ACT Science Tips

Are you concerned about ACT Science? Even if you are not strong in the scientific areas assessed – biology, chemistry, Earth/space sciences, and physics – you can still perform well on this section. You may also want to consider enlisting the help of an ACT science tutor as well as taking a few ACT practice tests to help you prepare. The ACT primarily measures your ability to reason scientifically, not your recall of concepts. Here are several tips for the Science section:

1.    Write on the exam

The majority of questions involve reading lengthy passages or viewpoints, and the involved information can be dense. Underline or circle key terms that are frequently utilized, and mark key points. Writing on the test has two purposes: it keeps your mind active while you read the passages, and it highlights important parts that you can reference when you address the questions. Here are some great tips on how to prep for the ACT science section.

2.    Eliminate

With more difficult questions, it is often simpler to identify the wrong answers than to choose the correct ones. Eliminate responses you know are incorrect, and probability will be in your favor – even if you must guess between the remaining choices. If an answer seems correct, mark it but read the other options – you may locate an even better response.

3.    Summarize

This strategy is very useful with Conflicting Viewpoints questions: separate views about the same subject are provided, and seven questions test your ability to evaluate the argument and differentiate opinions. After reading, summarize – as quickly and accurately as possible – the main argument of each viewpoint. Note where the authors disagree, but also where they agree. When answering questions, refer to your summaries first, and then consult the original passages if the answer isn’t apparent.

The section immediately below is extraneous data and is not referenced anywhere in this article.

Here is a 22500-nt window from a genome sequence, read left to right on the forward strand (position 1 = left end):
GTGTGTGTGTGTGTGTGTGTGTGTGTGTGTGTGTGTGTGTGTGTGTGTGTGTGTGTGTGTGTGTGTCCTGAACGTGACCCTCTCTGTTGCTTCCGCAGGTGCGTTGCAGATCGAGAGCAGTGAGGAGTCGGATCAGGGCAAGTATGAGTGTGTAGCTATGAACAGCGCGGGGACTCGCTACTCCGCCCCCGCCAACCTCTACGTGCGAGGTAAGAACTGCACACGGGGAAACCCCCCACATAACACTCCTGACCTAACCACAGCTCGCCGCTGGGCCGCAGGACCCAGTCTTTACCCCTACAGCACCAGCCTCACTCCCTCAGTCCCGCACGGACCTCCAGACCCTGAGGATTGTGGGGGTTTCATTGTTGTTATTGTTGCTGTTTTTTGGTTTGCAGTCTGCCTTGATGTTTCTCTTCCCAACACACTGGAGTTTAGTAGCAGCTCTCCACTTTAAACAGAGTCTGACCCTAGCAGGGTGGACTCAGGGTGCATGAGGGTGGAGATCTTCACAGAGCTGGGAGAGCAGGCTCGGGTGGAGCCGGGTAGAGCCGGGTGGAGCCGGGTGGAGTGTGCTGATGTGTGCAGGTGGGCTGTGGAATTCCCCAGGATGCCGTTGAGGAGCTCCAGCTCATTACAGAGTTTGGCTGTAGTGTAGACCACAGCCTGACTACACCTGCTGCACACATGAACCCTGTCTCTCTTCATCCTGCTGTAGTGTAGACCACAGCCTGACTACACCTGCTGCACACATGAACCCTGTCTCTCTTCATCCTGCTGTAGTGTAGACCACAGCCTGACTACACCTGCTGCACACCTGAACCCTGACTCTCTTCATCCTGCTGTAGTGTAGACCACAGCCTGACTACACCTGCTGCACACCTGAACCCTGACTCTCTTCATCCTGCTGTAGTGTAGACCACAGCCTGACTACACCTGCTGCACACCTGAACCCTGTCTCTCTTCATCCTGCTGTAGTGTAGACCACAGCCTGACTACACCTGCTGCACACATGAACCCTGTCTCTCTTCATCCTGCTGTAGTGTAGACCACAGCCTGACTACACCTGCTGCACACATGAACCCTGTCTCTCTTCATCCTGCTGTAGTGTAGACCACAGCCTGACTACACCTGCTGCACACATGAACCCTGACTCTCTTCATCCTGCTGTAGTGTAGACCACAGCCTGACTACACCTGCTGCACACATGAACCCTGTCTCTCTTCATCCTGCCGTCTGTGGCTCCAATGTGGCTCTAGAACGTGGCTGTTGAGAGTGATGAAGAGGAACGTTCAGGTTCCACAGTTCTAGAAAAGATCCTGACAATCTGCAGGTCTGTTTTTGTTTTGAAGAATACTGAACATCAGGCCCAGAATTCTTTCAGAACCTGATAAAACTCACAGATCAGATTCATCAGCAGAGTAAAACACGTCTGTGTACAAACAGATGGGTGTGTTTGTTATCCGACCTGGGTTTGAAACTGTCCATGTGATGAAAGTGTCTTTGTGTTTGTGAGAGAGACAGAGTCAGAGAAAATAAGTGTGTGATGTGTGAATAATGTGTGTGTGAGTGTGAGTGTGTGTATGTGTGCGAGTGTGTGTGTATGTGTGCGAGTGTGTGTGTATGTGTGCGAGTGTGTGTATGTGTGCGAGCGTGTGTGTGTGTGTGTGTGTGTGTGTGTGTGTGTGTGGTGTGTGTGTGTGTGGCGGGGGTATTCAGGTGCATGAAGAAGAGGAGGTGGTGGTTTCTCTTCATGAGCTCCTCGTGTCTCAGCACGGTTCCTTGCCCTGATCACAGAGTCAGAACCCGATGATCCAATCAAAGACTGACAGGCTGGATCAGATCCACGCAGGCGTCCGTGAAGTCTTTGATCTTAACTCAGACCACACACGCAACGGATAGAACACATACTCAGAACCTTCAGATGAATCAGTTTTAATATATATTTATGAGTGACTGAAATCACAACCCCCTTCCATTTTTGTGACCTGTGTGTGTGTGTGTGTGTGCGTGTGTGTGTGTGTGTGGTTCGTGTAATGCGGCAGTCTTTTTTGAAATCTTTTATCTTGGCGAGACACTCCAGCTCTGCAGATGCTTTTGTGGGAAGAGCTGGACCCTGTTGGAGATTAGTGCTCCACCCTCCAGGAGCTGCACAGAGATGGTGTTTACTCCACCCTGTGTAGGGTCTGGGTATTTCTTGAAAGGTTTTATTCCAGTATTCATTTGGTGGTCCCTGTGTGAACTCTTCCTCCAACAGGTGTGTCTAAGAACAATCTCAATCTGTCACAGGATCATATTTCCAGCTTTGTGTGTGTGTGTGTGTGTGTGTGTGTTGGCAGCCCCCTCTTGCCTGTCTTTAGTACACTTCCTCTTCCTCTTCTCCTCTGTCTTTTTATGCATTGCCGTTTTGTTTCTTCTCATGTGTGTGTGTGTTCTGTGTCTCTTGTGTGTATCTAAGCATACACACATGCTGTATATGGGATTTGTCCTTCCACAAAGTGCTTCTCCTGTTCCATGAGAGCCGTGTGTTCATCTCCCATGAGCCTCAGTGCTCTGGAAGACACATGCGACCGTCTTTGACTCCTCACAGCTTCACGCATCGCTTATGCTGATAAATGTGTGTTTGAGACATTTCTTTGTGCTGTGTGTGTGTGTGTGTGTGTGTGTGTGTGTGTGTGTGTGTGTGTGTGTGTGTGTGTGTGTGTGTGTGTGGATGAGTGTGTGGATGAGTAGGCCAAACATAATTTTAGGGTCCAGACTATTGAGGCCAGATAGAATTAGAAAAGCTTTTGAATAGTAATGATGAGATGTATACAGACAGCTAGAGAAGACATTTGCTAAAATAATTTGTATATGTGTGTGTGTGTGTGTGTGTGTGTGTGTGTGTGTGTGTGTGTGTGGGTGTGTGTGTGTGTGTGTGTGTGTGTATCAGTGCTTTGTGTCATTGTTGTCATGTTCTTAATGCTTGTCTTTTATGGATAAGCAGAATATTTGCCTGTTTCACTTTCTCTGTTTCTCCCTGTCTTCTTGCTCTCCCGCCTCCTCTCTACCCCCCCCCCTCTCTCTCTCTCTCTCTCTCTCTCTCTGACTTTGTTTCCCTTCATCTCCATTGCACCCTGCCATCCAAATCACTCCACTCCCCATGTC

4.    Translate the question

The ACT measures your ability to interpret complex or confusing questions. A wrong answer will frequently appear appealing because of a difficult question. Do not permit a strange question to phase you. Instead, translate the question into your own words, and use it to determine the correct choice.

5.    Ignore the answers, briefly

Not only are questions complex, but the answers on the ACT are intentionally constructed to mislead you. It can be beneficial to initially cover up the multiple-choice answers and attempt to respond to the question in your own words – then, with the answer choices revealed, choose the one that most closely matches your own response. This method works best with general questions on the Research Summaries and Conflicting Viewpoint sections – problems that ask about the “general purpose” or “main idea” of a passage.

6.    Skim charts and graphs

Part of the ACT Science section, Data Representation, assesses your ability to read and interpret scientific charts and graphs. Spend several seconds examining the chart, noting the important parts – the title, subtitle, and units – then move on to the questions. You likely will not have to answer questions about every part of the chart or graph, and you will certainly have to refer back to them regardless. Do not waste precious time at the beginning analyzing them. You may want to take a look at these tips on how to improve your ACT score as well.